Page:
It all adds to pressure being felt by the professionals working to protect systems and information at every level, not just the front line. While many may be basking in guru status, 71 per cent reported feeling strained by their workload. More than half told us their security organisations are short staffed and two-thirds of C-level managers suggested they felt this way, with the effect being felt across the organisation.

Just over 50 per cent reported that the shortage is having a direct impact on data breaches, more are happening, while 47 per cent of respondents said the staff shortage is impacting their customers.

Documented levels of uptake in both BYOD and cloud computing in particular signal major changes in IT systems, along with how, when, and where business operations occur. Professionals are required to apply new skills, technologies, and procedures in order to manage the dynamic range of risks being introduced with about three-quarters of respondents believe new skills are required for both these areas of development.

The greatest shortages reflect those same verticals that showed the greatest levels of concern over top security issues: education, healthcare, manufacturing and retail.

A number of barriers appear to be inhibiting efforts to address the shortage: business conditions, poor executive understanding of the need, and many simply struggling to find the professionals they are looking for.

A lack of available budget, however, does not appear to be of concern. The economy, lack of funding, and staffing cuts were each identified by only one per cent or less of the respondents. Further, 34 per cent of C-level respondents expect spending on personnel to increase.

This does of course create an upside for those currently working in Information security who are enjoying stable careers. 83 per cent of respondents reported no change in employer or employment status and 11 per cent changed jobs out of will.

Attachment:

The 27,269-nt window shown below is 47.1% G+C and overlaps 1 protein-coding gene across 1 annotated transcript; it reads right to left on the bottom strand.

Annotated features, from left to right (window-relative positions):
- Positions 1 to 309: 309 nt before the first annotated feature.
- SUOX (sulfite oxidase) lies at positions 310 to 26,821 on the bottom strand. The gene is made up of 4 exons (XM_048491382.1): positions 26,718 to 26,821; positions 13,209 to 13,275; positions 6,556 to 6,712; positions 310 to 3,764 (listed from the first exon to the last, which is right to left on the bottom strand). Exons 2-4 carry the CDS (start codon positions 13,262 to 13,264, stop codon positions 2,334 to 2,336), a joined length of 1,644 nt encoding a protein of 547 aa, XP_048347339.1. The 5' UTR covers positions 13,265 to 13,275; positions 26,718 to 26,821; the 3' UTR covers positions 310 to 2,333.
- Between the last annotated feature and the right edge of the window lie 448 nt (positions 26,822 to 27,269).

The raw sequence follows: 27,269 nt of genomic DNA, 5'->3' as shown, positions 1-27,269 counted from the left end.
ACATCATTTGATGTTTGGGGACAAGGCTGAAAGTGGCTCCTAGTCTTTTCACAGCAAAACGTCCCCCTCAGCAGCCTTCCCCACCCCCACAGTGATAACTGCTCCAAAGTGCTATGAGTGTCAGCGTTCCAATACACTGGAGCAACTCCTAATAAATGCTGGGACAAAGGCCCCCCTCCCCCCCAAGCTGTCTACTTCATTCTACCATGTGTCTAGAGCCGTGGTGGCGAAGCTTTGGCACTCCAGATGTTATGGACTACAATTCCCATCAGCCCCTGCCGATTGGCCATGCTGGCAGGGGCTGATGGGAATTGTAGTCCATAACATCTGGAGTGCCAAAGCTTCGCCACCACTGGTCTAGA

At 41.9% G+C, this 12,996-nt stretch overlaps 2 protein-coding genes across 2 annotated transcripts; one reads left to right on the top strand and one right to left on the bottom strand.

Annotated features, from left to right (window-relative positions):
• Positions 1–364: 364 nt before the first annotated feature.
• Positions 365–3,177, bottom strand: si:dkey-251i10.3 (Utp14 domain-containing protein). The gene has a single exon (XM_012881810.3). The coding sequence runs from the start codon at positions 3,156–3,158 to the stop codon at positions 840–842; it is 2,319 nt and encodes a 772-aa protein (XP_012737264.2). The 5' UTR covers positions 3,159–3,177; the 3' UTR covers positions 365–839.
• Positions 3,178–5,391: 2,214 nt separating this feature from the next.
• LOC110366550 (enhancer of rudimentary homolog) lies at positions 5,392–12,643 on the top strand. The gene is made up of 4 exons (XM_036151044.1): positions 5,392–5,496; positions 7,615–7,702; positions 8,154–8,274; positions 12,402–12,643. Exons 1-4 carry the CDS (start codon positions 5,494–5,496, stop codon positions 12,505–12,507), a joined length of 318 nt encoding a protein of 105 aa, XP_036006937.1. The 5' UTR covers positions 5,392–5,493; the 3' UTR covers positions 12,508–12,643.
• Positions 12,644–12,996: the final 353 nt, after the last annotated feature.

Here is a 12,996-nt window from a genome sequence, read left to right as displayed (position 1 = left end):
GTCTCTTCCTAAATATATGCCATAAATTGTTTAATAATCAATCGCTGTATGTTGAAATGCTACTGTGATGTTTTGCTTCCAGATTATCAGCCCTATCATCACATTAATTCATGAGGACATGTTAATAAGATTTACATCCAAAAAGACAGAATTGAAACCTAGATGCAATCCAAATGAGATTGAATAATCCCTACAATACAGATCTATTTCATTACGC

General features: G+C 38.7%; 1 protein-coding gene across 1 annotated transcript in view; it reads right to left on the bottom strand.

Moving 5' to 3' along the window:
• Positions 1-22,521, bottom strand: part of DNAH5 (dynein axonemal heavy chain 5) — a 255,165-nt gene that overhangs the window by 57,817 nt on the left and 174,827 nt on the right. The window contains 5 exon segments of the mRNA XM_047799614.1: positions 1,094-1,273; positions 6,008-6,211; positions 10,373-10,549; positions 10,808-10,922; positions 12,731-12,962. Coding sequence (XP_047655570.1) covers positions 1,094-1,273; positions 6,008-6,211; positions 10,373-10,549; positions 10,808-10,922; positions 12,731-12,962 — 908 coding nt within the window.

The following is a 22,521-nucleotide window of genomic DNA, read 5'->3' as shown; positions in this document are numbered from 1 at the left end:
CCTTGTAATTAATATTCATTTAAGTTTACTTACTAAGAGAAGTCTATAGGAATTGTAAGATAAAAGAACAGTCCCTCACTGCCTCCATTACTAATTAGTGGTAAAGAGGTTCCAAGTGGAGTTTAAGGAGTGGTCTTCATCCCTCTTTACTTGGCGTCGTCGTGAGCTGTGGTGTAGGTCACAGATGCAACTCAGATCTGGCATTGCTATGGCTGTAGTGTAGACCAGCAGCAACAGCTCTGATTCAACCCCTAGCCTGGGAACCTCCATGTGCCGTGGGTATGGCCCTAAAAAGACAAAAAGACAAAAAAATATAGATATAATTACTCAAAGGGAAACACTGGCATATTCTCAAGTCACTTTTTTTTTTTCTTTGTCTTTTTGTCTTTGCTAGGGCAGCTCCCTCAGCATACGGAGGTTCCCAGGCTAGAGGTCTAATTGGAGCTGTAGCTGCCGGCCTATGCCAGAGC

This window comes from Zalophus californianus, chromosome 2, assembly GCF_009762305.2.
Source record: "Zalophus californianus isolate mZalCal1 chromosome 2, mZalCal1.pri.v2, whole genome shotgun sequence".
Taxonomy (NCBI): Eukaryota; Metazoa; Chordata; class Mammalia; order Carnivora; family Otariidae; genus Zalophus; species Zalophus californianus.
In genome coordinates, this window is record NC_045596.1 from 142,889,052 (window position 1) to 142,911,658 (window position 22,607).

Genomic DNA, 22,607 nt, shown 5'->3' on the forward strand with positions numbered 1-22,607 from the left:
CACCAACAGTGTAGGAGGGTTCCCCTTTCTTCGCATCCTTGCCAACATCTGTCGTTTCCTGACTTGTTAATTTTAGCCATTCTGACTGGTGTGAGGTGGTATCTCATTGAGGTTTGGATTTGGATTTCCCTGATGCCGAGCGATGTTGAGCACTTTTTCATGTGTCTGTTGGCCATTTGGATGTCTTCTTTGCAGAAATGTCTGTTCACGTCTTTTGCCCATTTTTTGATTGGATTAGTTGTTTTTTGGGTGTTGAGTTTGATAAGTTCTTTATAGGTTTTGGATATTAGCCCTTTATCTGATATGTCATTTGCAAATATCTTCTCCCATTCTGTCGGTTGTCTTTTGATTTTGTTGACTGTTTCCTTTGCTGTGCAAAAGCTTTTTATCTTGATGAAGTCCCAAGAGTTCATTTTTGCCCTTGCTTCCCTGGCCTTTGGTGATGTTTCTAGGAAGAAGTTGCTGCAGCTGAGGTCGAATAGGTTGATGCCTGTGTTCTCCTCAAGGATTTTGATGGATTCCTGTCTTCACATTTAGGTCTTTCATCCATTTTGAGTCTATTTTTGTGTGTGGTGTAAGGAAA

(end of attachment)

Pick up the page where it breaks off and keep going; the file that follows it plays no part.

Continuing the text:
Only 3 per cent changed employer due to redundancy - a sharp contrast to other industry sectors that continue to feel the effects of a poor global economy. Salaries too are high and rising. The majority (60 per cent) reporting an increase over the past year with some sectors, 11 per cent of respondents in the IT sector for example, receiving a salary increase of over 10 per cent in 2012.

Rising salaries, however, are also a symptom of the skills gap identified by the industry-wide staffing shortages. A concern documented since the first (ISC)2 Global Workforce Study was published in 2004, demographics portray an aging population of people working in security and fewer, now less than 7 per cent, under the age of 29.

The reports have also accurately predicted double digit growth in the profession’s ranks suggesting most enter mid-career from other industries. This growth shows no signs of slowing with 11 per cent year on year, expecting to swell the ranks to 4.9 million by 2017 (from an estimated 2.87 million at the beginning of 2013).

Within the profession, most welcome the continued success that comes with the recognition we are now getting. We now have the opportunity to build on what has been achieved and help business leaders, governments, educators and policymakers better understand what is required to catch up with the need.